A small, but increasing, fraction of Chinese-American scientists and engineers have returned to China, and most prefer to stay in the U.S. These scientists and engineers are worried that the China Initiative might put their work and lives in the U.S. at risk. From December 2021 to March 2022, a survey conducted by the AASF among 1,304 U.S.-based Chinese-descent scientists, employed at various U.S. universities, revealed this concern. The respondents represented diverse geographies, institution types, genders, fields of study, and seniority levels. While the AASF survey was based on convenience sampling rather than probability sampling due to data unavailability, it still reflects significant apprehension among these researchers in five psychological and three intention-based indicators, consistent with previous surveys. The psychological indicators show widespread unease and fear among respondents: 35% feel unwelcome in the U.S., 72% do not feel safe as academic researchers, 42% are fearful of conducting research, 65% are worried about collaborations with China, and a remarkable 86% perceive that it is harder to recruit top international students now compared to 5 years ago. The intention indicators reveal the potential behavioral impact of these psychological concerns: 45% who obtained federal grants now avoid applying for them, and a shocking 61% have considered leaving the U.S. Among those continuing to apply for federal grants, 95% rely on them for research, especially life scientists. Despite this fear, an overwhelming majority (89%) express a desire to contribute to U.S. science and technology leadership. This survey requires careful interpretation due to two potential biases: "sample selection bias" and "social desirability bias," both of which may exaggerate its negative effects. Therefore, caution is advised in interpreting these results.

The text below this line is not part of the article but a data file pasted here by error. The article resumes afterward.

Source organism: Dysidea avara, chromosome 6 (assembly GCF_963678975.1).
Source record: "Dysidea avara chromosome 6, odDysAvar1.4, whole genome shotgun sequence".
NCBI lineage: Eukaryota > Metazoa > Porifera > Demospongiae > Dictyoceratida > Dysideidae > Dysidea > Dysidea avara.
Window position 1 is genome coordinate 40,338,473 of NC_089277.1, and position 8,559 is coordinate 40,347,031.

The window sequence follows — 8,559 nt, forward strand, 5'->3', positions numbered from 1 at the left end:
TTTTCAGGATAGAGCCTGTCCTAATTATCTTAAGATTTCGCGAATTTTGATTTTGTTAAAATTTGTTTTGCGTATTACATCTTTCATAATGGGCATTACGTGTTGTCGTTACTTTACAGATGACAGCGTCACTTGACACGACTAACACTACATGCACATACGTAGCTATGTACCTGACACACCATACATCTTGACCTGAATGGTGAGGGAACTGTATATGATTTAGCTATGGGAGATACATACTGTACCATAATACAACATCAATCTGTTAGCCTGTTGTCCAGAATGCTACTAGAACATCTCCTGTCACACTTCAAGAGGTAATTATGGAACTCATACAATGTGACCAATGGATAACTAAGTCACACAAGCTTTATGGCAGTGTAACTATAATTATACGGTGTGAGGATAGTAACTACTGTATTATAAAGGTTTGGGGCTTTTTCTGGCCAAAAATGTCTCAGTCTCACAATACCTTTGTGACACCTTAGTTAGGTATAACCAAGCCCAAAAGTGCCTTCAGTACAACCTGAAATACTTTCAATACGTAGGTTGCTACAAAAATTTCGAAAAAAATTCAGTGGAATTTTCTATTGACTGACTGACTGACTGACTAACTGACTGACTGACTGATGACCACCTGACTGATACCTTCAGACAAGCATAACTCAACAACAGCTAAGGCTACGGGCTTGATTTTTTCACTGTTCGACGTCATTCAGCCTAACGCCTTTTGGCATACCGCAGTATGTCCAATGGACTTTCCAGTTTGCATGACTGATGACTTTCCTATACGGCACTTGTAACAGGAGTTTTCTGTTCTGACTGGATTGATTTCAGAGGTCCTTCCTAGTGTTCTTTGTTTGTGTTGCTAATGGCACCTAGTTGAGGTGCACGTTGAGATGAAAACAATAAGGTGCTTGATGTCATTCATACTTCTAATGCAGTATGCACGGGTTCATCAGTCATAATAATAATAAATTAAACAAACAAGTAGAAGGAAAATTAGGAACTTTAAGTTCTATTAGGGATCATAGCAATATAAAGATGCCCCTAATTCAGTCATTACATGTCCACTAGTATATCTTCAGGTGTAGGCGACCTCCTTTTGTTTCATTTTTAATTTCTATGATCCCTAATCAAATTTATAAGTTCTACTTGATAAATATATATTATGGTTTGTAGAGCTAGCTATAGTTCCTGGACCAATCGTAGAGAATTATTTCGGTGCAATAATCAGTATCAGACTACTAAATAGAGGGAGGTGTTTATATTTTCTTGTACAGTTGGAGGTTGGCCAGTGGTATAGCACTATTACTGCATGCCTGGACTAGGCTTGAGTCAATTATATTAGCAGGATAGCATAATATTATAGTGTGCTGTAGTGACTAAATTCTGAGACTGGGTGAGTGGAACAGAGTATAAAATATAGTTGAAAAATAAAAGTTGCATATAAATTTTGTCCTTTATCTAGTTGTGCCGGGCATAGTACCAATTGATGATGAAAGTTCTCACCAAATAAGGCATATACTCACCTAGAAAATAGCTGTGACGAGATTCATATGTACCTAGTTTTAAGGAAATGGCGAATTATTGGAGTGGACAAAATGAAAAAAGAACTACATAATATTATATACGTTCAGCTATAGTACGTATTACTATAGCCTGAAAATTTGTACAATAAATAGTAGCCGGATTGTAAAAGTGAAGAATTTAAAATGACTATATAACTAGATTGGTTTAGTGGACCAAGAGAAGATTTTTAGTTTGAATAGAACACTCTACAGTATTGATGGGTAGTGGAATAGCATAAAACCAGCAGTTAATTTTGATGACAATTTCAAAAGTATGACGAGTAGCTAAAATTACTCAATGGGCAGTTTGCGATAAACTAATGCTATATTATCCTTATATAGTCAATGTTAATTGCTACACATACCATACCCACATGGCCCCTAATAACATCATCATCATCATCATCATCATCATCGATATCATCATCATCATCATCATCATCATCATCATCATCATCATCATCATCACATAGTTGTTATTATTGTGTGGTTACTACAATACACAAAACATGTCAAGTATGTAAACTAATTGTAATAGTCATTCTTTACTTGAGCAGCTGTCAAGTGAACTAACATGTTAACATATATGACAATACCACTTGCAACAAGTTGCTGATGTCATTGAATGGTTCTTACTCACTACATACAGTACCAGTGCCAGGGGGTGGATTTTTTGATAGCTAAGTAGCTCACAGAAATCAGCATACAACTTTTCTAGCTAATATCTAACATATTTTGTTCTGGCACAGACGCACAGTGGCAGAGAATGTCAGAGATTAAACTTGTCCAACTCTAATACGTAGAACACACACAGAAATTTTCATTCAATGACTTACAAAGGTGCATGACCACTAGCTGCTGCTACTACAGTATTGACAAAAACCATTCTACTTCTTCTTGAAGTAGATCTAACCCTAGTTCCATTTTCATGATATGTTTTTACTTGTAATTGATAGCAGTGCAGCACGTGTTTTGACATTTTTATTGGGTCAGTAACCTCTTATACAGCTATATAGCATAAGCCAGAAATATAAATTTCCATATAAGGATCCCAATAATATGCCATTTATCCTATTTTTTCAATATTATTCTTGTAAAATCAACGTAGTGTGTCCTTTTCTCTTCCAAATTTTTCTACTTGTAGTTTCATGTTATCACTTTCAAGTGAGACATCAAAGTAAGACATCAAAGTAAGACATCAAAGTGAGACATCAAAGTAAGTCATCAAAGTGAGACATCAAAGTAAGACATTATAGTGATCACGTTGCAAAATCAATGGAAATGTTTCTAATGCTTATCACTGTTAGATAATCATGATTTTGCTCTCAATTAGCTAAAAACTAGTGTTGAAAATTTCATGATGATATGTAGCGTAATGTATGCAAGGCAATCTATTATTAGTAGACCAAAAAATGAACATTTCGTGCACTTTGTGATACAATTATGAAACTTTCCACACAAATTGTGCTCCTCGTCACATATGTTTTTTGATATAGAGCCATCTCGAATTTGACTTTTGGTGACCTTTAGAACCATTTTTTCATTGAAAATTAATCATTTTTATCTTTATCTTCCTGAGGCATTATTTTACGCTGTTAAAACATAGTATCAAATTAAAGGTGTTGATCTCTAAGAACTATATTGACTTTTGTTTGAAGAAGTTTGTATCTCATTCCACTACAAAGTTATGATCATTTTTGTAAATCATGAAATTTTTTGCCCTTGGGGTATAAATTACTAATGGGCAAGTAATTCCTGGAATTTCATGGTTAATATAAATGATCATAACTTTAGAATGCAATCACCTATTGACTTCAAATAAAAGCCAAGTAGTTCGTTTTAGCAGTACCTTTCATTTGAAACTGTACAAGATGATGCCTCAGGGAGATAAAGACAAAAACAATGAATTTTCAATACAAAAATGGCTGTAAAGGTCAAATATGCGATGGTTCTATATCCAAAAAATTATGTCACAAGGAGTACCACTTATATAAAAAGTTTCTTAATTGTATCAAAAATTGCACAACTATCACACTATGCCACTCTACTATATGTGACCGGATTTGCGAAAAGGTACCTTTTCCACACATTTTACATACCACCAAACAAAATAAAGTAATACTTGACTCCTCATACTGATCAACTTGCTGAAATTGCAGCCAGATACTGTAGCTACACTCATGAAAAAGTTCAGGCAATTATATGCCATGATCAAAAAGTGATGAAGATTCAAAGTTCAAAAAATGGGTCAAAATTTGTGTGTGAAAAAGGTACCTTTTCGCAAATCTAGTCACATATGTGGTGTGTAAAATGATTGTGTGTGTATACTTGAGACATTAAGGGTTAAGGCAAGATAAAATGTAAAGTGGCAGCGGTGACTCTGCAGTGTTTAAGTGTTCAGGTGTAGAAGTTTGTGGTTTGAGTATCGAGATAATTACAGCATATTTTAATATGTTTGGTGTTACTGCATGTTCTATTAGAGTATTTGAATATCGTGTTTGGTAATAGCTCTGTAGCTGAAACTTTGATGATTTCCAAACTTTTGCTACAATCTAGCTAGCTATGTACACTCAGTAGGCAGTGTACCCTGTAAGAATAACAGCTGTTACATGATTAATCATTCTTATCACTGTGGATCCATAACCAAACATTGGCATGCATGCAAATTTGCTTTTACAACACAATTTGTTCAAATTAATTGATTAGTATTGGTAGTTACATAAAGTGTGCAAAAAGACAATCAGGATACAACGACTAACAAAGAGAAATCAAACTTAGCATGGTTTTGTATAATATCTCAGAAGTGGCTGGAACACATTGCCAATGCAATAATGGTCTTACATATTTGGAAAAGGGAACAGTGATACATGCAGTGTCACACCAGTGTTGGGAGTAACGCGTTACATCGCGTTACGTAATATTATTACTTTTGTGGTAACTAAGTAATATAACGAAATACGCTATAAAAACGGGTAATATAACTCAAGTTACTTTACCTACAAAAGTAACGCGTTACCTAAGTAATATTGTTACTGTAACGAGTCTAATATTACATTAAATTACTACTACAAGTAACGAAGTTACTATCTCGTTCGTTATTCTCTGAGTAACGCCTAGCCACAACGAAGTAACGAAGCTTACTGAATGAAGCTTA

Our analysis shows that engineering and computer science faculty, senior staff, and those from public institutions are more inclined to avoid applying for federal grants. Junior faculty and federal grant recipients are thinking more about moving abroad. This is worrying because these groups are vital for keeping the U.S. competitive in science and technology. Fear, as depicted in the figure above, is a strong predictor of these intentions, even after adjusting for demographic, professional, and geographical factors. Despite accounting for fear, junior faculty and grant awardees are still more likely to contemplate leaving the U.S. Additionally, faculty in engineering, computing, and life sciences, as well as senior faculty and males, are relatively more fearful of conducting research in the U.S.


Scientists are drawn not just to material comforts but also to academic freedom and the opportunity to pursue their own ideas and careers. Historically, the U.S. has excelled in offering such an environment. However, recent US-China geopolitical tensions have intensified negative perceptions towards Asians in America, impacting the career outlook and sense of belonging for scientists of Chinese descent. The China Initiative has particularly eroded trust in these scientists, with many feeling unwelcome and fearing federal scrutiny, leading some to consider avoiding federal grants or leaving the U.S., notably in fields like engineering, computer science, and among junior faculty and grant recipients. This initiative has had several unintended consequences detrimental to American science: discouraging Chinese-descent Ph.D. recipients from working in the U.S., creating an unwelcoming and even hostile work environment for Chinese scientists to continue their work, and dissuading them from seeking federal funding or international collaborations. To retain and attract international scientific talent, it's crucial to address these fears and foster an inclusive, safe research environment, essential for sustaining U.S. global leadership in science and technology.